Research ArticleHEALTH AND MEDICINE

A mutation-independent CRISPR-Cas9–mediated gene targeting approach to treat a murine model of ornithine transcarbamylase deficiency

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Science Advances  12 Feb 2020:
Vol. 6, no. 7, eaax5701
DOI: 10.1126/sciadv.aax5701
  • Fig. 1 In vivo gene targeting of the OTC locus in the OTC spfash mouse liver by AAV.SaCas9.

    Schematic diagrams of the mouse OTC locus showing the SaCas9 target site located in intron 4, the AAV donor vector that contains U6-sgRNA1 and TBG-hOTCco-pA cassettes flanked by homology arms, and the modified mouse OTC locus after homologous recombination. ITR, inverted terminal repeat.

  • Fig. 2 Efficient and sustained expression of OTC in the liver of spfash mice treated as newborns with AAV8.SaCas9-mediated gene targeting.

    AAV8.SaCas9 (5 × 1010 GC per pup) and AAV8.sgRNA1.hOTCco donor (5 × 1011 GC per pup) were administrated to p2 spfash pups via the temporal vein. spfash mice were euthanized at 3 (targeted, 3 weeks; n = 6) or 8 weeks (targeted, 8 weeks; n = 8) after treatment. Untargeted spfash mice received AAV8.SaCas9 (5 × 1010 GC per pup) and AAV8.control.hOTCco donor (5 × 1011 GC per pup) at p2, and livers were harvested at 3 (untargeted, 3 weeks; n = 5) or 8 weeks (untargeted, 8 weeks; n = 8] after treatment. Untreated WT (n = 8) and spfash mice (n = 8) were included as controls. (A) Immunofluorescence staining with antibodies against OTC on liver sections from spfash mice treated with the dual AAV vectors for CRISPR-SaCas9–mediated gene targeting. Stained areas in the targeted groups typically represent clusters of OTC-expressing hepatocytes. Scale bar, 200 μm. (B) Histochemical staining of OTC enzyme activity on liver sections from spfash mice treated with the dual AAV vectors for CRISPR-SaCas9–mediated gene targeting. Scale bar, 200 μm. (C) Double immunofluorescence staining with antibodies against OTC (red) and glutamine synthetase (green), which is a marker of central veins. Scale bar, 200 μm. (D) Quantification of OTC-expressing cells based on the percentage of area on liver sections expressing OTC by immunostaining as presented in (A). (E) Quantification of hepatocytes expressing functional OTC based on the percentage of area on liver sections expressing OTC as presented in (B). (F) OTC enzyme activity in the liver homogenates of spfash mice at 3 and 8 weeks following dual vector treatment. (G) Quantification of hOTCco donor vector genome in the liver by quantitative PCR. ns, not statistically significant. *P < 0.05, **P < 0.01, ***P < 0.001, Mann-Whitney test.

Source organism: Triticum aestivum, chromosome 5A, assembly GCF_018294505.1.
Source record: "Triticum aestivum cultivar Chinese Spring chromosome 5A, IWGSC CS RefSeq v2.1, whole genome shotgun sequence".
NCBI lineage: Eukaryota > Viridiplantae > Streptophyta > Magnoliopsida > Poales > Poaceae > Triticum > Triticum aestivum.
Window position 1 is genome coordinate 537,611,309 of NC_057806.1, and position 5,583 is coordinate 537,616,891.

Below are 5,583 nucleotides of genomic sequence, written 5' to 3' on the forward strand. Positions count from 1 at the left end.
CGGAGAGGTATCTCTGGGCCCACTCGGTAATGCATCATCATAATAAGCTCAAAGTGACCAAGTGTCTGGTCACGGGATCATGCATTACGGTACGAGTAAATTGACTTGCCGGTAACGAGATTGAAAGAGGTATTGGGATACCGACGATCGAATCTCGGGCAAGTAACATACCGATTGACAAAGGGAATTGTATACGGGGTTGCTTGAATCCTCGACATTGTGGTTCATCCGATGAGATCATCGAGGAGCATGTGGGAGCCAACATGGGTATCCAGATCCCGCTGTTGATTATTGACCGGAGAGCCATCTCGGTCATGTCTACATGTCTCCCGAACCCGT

• Fig. 3 Functional improvement following high-protein diet challenge in spfash mice treated with the dual vectors for gene targeting.